The family did not feel heard and named inconsistencies in their child’s care plan. I partnered with CDHE, unit leadership and Security to validate the family’s concerns and collaborate with everyone involved in their child’s care. As a result, we established clear expectations, rebuilt trust and comprehensively supported the family during their child’s hospitalization.

Little moments and interactions can greatly impact a family’s experience. Families place their trust in Seattle Children’s to provide quality and safe care for their child. It’s important to remember that we all hold diverse experiences and perspectives. Families bring emotions and history when they enter Seattle Children’s doors, and we commit to partnering with them to provide the best possible care, contributing to a healthy and healing experience.

Chris Patin
Security Operations Director, Security

Patin_Chris 003.jpgThe family expressed concerns about possible negative labels rooted in racial stereotypes and the potential harmful consequences to their family. In particular, the family referenced the ways security or law enforcement engagement can pose a real risk to their personal safety in our society. I listened, related through my own experiences and emphasized that Seattle Children’s security supports patients, families and workforce members.

They asked, “How do you respond if someone doesn't like our advocacy and calls you?” I replied, “We listen and identify ways to partner with and support you.” They were surprised to hear that we support them too. A critical component of doing this work well is understanding the importance of entering spaces respectfully. The patient's room is the family zone, greatly influenced by a personal and stressful situation.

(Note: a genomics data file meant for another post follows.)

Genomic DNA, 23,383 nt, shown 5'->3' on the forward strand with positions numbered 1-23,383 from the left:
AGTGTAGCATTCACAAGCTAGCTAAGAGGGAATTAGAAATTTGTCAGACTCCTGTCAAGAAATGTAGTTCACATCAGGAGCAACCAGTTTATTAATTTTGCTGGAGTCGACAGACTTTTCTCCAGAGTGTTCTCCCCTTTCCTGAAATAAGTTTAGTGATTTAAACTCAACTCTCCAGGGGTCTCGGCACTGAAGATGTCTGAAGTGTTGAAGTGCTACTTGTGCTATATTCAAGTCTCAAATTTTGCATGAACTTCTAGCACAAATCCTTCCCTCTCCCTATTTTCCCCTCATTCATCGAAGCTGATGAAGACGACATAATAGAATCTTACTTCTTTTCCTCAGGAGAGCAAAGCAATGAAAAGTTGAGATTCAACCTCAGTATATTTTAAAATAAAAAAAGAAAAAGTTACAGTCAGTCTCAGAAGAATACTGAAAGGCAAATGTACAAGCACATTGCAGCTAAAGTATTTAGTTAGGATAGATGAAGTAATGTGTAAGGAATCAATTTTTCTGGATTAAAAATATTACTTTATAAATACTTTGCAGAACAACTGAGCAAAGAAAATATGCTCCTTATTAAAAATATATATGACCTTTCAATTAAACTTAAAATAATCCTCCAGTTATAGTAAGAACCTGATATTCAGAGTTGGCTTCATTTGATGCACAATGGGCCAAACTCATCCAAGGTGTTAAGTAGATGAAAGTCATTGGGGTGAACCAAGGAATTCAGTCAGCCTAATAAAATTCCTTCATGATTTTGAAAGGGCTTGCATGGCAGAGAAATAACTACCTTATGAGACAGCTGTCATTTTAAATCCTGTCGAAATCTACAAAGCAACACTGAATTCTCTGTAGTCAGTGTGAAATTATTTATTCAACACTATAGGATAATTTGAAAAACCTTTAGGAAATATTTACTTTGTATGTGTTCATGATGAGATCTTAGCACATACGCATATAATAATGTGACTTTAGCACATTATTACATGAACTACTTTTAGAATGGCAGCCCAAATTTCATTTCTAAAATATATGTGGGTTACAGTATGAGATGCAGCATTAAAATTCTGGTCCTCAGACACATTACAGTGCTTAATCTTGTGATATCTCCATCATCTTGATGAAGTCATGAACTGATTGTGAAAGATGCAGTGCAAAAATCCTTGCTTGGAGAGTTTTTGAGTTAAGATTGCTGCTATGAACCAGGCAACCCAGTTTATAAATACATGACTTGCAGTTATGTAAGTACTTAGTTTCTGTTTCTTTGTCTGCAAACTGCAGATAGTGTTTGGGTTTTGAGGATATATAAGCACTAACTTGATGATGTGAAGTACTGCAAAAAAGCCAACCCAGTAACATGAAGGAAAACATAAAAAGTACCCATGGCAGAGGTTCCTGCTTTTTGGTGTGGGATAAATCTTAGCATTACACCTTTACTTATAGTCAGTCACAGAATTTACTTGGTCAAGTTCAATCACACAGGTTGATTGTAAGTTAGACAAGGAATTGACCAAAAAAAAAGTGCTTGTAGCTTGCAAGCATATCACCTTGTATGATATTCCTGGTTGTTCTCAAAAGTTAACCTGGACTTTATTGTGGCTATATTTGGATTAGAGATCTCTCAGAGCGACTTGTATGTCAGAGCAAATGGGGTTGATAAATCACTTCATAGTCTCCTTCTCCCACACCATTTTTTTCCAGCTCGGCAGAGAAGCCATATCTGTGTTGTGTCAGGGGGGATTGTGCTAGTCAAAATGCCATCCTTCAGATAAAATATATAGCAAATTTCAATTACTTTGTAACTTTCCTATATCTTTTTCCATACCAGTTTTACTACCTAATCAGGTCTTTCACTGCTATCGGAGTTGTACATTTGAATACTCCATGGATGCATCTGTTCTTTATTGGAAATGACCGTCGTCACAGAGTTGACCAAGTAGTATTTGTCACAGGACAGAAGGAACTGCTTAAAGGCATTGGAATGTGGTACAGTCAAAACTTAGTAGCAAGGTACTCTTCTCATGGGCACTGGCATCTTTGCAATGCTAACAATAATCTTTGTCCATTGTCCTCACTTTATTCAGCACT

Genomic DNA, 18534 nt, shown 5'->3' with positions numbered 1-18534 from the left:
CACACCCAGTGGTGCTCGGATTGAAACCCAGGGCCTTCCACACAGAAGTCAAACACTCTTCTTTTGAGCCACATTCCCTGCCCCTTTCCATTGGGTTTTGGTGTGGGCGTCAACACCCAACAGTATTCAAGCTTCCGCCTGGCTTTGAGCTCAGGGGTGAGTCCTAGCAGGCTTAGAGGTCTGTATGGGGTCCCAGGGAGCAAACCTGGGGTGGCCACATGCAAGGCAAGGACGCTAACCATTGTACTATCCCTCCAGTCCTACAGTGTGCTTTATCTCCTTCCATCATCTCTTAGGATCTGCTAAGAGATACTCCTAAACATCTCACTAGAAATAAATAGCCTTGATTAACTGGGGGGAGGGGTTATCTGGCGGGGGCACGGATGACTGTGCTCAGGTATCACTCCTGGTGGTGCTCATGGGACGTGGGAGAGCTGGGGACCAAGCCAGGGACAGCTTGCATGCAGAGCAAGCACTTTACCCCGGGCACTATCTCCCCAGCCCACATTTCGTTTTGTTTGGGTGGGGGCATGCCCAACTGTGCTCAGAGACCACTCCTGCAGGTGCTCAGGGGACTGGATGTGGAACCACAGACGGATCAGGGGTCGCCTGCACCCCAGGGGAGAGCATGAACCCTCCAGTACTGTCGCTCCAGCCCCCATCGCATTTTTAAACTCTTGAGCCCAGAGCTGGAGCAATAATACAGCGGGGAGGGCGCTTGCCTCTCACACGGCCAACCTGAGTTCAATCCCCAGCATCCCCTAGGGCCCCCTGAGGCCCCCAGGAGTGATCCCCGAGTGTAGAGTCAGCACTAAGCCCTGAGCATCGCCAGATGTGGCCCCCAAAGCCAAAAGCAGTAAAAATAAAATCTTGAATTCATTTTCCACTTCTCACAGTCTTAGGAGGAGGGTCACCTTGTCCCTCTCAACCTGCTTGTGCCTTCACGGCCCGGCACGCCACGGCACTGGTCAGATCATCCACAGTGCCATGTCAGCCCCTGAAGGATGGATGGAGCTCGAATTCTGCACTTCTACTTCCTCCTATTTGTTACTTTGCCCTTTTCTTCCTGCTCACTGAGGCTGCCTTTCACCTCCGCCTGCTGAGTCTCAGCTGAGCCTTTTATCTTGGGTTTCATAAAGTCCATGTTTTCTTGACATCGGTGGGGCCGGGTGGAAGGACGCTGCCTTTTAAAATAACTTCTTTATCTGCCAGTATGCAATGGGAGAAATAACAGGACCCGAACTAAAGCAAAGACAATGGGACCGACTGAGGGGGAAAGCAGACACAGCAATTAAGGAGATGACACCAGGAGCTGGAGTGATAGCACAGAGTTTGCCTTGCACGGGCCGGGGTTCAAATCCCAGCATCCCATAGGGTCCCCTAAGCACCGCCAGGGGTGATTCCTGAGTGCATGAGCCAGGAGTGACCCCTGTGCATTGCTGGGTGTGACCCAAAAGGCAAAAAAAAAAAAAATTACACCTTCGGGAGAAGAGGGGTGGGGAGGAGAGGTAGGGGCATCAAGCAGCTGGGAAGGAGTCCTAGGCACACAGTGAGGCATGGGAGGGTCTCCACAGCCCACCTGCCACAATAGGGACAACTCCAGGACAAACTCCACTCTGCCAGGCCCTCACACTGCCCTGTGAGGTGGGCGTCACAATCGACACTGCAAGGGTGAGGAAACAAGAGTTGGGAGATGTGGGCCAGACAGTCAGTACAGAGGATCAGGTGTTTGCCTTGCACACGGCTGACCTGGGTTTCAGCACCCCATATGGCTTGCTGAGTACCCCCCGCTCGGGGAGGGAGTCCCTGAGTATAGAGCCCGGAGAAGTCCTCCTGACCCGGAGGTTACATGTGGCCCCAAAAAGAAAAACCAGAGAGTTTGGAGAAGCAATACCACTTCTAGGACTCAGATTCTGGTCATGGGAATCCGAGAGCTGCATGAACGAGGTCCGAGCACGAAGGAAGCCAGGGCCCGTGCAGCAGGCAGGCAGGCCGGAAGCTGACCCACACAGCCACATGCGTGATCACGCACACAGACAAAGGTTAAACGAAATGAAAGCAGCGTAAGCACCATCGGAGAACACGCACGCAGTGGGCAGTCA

Historically, Security was usually called to respond to significant escalations. We're trained for those situations — building trust, de-escalating those involved and using culturally competent engagement methods to resolve difficult situations. But we can help even more if we’re involved before anyone feels threatened or unsafe. Now, with Adaptive Social Response, we're part of a highly collaborative cross-functional team focused on prevention and early engagement.

Teamwork

Eaden, Donald, Gurleen, Mark and Chris are just one part of the larger Adaptive Social Response story and team. Increased collaboration makes the system work better, breaking down silos that act as barriers to patient/family support.

Some team members are new while others have been advocating for change long before Adaptive Social Response was in place. The necessary skills existed but the previous system did not set workforce members, patients or families up for success.

The Adaptive Social Response core teams include the Behavior Support team, CDHE with allocated consultants, Support and Security.

BST Group 001.jpg

Behavioral Support Team members, from left to right: Aleina Cabrera, Gurleen Singh, Adam Ganz, Juliana Fernandez, Brianna Richey, Aaron Kurzius, Jane Reid, Ritu Thaker

CDHE Group 003.jpg

The CDHE consultants embedded in Adaptive Social Response, from left to right: Brice Burgess, Deborah Solis and Eaden Andu.

Maya Scott, director for CDHE and Lauren Huxtable (“Hux”), director of the Behavioral Support Program, were integral to the design and launch of the Adaptive Social Response system. They continue to provide leadership and Hux encourages workforce members, “Ask for help! It’s a low threshold for reaching out and we are here to support. Think of us like ‘phone a friend’ — earlier is better than later.”

Adaptive Social Response is an interative process. It emphasizes holding space for people. We're not always going to get it right the first time, and that's OK. We're not meant to and the intention in calling it Adaptive Social Response is that it is adaptive, right? We try something and learn from it.

Lauren Huxtable (“Hux”), director, Behavioral Support Program